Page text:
Join the Effort to Improve the Health of Our Oceans
Susan Lozier, AGU’s President-elect, encapsulated the forward-looking spirit and dialogue of global ocean experts earlier this month:
As an oceanographer, I view the upcoming United Nations Decade of Ocean Science for Sustainable Development as an incredibly important opportunity for the global community to focus on the health of Earth’s oceans. Many recent studies have revealed the negative effects humans have had on the oceans, from the sea surface to the deepest trenches. I look forward to learning how our collective scientific understanding, research, and innovation, discussed at the first Global Planning Meeting in Copenhagen, will help advance ocean sustainability.
From 13 to 15 May, I was fortunate to attend the first Global Planning Meeting convened by the Intergovernmental Oceanographic Commission (IOC) of the United Nations Educational, Scientific and Cultural Organization (UNESCO) in preparation for the United Nations Decade of Ocean Science for Sustainable Development, 2021–2030. It was hosted by the National Museum of Denmark in Copenhagen. Also in attendance was Margaret Leinen, AGU past president and director of the Scripps Institution of Oceanography at the University of California, San Diego.
The meeting aimed to “present a once-in-a-lifetime opportunity to deliver scientific knowledge, foster technological innovation, and build capacity to achieve the 2030 Agenda and reverse the decline of ocean health.” The meeting brought together approximately 200 thought leaders from around the world, who discussed issues as diverse as ocean science and technology, ocean policy and sustainable development, the role of business and industry in ocean conservation, and the interplay of nongovernmental organizations and civil society. Our collective goal was to find concrete ways that key stakeholders might work across disciplines and sectors to achieve the decade’s six key societal objectives that align perfectly with AGU’s mission of science for the benefit of humanity:
- A safe ocean
- A sustainable and productive ocean
- A transparent and accessible ocean
- A clean ocean
- A healthy and resilient ocean
- A predicted ocean
I found the meeting incredibly inspirational—there were excitement, passion, and hope that significant progress can be made within a decade, through science, to ensure a healthy, resilient, safe ocean for all. This spirit of collaboration was summed up by Craig McLean, acting chief scientist and assistant administrator of the National Oceanic and Atmospheric Administration, who spoke of the importance of partnerships “to do more together than we ever could alone.”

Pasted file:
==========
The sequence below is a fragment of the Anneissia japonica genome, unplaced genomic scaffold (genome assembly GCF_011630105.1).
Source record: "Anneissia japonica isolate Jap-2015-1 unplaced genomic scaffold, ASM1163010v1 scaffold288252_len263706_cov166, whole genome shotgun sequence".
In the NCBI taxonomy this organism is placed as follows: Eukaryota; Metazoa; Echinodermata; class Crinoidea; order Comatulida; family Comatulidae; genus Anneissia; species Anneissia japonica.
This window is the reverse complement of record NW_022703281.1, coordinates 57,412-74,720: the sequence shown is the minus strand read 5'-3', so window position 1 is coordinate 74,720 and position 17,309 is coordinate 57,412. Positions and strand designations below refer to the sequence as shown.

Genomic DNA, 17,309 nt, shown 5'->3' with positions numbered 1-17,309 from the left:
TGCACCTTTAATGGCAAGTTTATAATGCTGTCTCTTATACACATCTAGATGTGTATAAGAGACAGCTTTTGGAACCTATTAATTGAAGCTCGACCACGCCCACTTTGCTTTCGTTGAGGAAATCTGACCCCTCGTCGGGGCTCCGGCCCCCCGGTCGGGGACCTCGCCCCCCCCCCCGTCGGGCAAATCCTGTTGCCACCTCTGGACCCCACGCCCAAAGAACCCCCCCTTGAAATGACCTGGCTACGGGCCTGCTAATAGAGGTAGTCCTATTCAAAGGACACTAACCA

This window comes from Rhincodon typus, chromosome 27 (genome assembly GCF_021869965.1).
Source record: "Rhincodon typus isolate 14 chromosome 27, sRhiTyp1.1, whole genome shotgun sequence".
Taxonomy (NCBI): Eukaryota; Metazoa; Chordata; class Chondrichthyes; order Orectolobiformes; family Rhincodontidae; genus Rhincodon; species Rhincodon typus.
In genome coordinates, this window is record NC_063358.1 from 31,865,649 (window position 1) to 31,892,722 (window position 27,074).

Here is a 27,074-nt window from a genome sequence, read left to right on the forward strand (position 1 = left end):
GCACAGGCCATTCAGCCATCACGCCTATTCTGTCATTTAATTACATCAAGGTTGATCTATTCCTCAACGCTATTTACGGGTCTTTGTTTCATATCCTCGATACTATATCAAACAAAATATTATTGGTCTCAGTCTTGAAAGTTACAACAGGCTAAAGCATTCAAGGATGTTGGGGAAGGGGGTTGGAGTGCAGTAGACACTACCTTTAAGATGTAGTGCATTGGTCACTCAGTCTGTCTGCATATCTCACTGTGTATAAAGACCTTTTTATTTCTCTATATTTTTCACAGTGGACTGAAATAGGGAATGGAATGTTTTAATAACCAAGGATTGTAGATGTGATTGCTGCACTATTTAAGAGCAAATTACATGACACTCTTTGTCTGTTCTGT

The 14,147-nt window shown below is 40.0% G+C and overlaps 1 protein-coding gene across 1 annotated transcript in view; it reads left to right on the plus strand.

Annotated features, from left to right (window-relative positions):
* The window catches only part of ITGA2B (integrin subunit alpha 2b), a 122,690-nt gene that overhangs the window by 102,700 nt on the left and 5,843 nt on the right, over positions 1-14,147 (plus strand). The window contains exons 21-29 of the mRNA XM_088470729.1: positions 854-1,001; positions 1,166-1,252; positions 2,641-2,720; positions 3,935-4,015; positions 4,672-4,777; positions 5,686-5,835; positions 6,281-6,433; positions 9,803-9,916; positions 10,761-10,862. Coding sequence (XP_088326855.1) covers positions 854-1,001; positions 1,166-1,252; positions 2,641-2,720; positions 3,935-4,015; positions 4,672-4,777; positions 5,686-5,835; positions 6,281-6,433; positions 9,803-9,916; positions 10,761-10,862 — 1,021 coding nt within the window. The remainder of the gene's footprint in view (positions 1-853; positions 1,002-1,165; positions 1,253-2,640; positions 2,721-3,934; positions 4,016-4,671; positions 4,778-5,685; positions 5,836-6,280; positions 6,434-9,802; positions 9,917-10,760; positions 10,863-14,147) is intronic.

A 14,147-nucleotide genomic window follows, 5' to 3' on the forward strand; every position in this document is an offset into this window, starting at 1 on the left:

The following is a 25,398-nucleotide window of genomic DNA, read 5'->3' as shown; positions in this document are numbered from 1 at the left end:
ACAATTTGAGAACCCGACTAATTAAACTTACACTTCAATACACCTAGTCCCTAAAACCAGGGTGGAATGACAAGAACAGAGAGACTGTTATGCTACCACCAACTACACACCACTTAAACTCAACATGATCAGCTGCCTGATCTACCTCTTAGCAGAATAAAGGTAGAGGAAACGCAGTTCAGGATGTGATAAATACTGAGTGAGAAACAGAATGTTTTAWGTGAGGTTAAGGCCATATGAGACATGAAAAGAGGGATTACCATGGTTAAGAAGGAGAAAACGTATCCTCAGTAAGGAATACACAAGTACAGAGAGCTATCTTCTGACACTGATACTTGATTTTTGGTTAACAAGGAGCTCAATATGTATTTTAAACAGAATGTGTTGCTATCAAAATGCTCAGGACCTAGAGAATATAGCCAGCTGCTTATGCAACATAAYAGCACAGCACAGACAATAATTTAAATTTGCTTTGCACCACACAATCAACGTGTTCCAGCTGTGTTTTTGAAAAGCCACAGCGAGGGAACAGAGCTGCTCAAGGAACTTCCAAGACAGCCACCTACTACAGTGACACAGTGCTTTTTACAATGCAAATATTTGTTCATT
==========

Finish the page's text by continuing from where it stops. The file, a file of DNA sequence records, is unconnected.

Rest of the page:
These themes from the meeting especially resonated with me:
- The need for a robust, diverse research agenda—drawing upon the knowledge of those working in the natural and physical sciences, social sciences, and indigenous and traditional knowledge—to best address the challenges facing the world’s oceans
- The need for mechanisms that encourage cooperation and innovative problem-solving that break down traditional silos of expertise
- The imperative to have a better understanding of ecosystem restoration that works in concert with Earth observation systems to help recognize, monitor, and respond to critical environmental “tipping points”
- The need for integrated systems to disseminate ocean data and information to the public and key decision makers at all levels: local, regional, national, and global
- The imperative to build and develop a broad bench of talented experts who can interpret and share important conclusions, resources, technology, and infrastructure
- A pledge to keep the momentum that was initiated at the meeting going beyond 2030
The challenges facing the world’s oceans can seem insurmountable. Thus, the collaboration of researchers across disciplines and with a diversity of communities will be essential to realize the promise and hope from transformations envisioned by the United Nations Decade of Ocean Science for Sustainable Development. AGU members are already contributing to this effort. For example, AGU past president Margaret Leinen and the Oceanography Society president, Martin Visbeck, are deeply involved in the IOC executive planning group. AGU members can also take part in regional workshops and stakeholder forums in which you will have the opportunity to engage and share your ideas about the design and planning of the decade. This is an “all hands on deck” moment. I hope you take up this challenge and join the global science community in this effort to improve the health of our oceans.